Students work independently on the Think About It problem. Students will likely access visual strategies for finding the values in Sets B and C. Once they've evaluated all of the expressions, students write about any observations that they make.
After 3-4 minutes of work time, I have students share their observations with their partners. I then have 3-4 students share out the observations they've made with the class. I want students to talk about the relationship between reciprocals (although they won't have the word for this) - that 1/3 and 3/1 are 'flipped' versions of one another. I want them to articulate that there's a relationship between multiplying by 3 and dividing by 1/3.
In this lesson, students will move to the more abstract with fraction division and apply the standard algorithm when finding the quotient. It's important that this lesson comes after students have had the chance to master the visual strategies - it can be difficult to reason about the quotient using only the standard algorithm. The conceptual understanding is an important foundation for students to have before this lesson.
The remainder of this section is very procedural, giving students practice with the standard algorithm. Students follow these Steps for Dividing Fractions to find the quotients.
Students work in pairs on the Partner Practice problem set. As they work, I circulate around the room and check in with each group. I am looking to see that students are correctly finding the quotients, using the standard algorithm. Work should be neat and organized, and easy to follow.
As students work, I am asking:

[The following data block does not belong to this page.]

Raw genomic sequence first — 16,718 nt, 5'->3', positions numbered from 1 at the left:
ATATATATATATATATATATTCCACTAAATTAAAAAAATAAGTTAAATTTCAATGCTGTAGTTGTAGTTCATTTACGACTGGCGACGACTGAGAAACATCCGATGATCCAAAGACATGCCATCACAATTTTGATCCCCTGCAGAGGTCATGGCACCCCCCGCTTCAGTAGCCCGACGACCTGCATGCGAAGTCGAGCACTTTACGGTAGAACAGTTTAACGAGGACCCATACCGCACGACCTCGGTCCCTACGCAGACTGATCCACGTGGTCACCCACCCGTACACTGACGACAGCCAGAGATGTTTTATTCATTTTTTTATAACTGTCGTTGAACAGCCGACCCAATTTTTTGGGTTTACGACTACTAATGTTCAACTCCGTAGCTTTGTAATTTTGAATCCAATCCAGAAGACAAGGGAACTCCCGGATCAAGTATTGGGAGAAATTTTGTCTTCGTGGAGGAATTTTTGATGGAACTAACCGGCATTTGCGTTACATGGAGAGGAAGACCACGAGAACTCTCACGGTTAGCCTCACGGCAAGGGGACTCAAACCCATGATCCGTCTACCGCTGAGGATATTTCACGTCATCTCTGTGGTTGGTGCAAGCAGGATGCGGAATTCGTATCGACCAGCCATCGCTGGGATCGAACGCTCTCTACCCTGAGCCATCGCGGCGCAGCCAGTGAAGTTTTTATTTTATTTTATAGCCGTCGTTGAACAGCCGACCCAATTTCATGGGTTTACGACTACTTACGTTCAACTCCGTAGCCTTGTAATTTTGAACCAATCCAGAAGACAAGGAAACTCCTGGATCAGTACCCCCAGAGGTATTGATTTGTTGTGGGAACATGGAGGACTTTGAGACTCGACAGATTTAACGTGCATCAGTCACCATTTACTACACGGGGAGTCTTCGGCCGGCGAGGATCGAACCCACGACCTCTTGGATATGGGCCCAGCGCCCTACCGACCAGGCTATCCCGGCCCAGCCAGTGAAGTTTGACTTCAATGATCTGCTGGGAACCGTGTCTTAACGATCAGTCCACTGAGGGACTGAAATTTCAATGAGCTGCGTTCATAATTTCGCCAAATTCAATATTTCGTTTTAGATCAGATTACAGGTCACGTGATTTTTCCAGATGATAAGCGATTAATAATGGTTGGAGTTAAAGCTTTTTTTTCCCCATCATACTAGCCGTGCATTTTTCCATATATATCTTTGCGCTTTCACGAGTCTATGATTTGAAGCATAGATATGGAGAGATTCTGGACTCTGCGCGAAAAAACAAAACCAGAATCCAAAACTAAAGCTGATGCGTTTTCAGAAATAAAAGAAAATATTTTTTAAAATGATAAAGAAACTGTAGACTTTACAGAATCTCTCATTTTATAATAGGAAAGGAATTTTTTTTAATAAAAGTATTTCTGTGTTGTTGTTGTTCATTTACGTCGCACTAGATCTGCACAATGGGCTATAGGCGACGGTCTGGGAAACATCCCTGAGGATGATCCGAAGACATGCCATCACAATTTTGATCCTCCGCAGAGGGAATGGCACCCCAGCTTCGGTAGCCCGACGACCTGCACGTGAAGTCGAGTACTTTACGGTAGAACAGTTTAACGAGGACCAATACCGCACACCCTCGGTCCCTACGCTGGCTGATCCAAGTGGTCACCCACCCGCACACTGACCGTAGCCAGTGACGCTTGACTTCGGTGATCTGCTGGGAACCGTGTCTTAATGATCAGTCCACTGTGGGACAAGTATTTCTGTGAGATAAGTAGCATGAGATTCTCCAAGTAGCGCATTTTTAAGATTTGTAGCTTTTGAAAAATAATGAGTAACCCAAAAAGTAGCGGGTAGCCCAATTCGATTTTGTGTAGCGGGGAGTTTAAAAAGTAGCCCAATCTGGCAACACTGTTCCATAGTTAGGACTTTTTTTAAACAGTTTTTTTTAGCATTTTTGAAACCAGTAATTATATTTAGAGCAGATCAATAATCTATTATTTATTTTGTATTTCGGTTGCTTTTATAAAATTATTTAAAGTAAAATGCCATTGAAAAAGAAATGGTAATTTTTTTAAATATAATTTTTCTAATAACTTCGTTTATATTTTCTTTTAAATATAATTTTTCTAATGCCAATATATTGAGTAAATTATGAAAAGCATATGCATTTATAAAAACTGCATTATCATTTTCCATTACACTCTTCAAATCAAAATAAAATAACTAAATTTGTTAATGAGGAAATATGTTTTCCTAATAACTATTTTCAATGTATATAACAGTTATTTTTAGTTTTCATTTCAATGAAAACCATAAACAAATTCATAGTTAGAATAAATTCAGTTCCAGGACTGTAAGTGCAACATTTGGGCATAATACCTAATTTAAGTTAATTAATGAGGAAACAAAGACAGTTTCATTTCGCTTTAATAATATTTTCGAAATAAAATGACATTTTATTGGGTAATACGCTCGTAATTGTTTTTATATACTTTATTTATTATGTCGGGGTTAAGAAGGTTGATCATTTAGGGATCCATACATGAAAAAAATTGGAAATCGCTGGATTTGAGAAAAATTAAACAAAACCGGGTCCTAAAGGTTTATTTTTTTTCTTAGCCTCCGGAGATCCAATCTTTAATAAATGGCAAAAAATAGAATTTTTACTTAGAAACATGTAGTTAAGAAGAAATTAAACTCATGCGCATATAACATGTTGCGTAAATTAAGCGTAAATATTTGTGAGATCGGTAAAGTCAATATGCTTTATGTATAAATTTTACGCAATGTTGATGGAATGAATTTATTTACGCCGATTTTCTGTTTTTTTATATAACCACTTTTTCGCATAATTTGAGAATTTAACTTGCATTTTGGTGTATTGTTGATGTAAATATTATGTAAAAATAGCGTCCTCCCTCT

An exemplar response for the 'explain' question with Problem 3 would be: To divide 2/7 by 1/4, I found the reciprocal of 1/4, which is 4/1. I multiplied 2/7 by 4/1 to determine the quotient is 8/7. I simplified to 1 1/7.
After students have 8 minutes of work time, I display two incorrect solutions for problem 1. I prepare these ahead of time, to address the most common student errors that will occur. In the first work sample, I use the reciprocal of the dividend, instead of the divisor. In the second work sample, I use the reciprocals of both the divided and divisor. I ask students to explain to me what mistake I've made (I'll often ham it up here and say that my fictitious friend BoBo did this work, and students love telling me what BoBo has done wrong).
Students work on the Independent Practice problem set.
Students may have difficulty finding the reciprocal in Problem 4. If I see a student stuck here, I'll ask them about how they found the reciprocals in Problems 1-3. Often, just this is enough for them to speculate that they'll need to use 1/6. If not, I'll ask other guiding questions, like what the denominator is on any whole number.
Students can draw area models with these problems, if they'd like to (although most find the standard algorithm to be an efficient breath of fresh air!). If I have any fast finishers, I may ask them to go back and draw a visual representation for Problem 9.
After independent work time, I'll bring the class back together for a quick debrief. I'll have students clap out their answer for Problem 9, as a way to check student thinking. I'll then ask students to jot down what another appropriate expression could be for this problem (I'm looking for 5/8 x 4/1). I'll cold call on a student to share and justify his/her response.
Students then work on the Exit Ticket independently to close the lesson.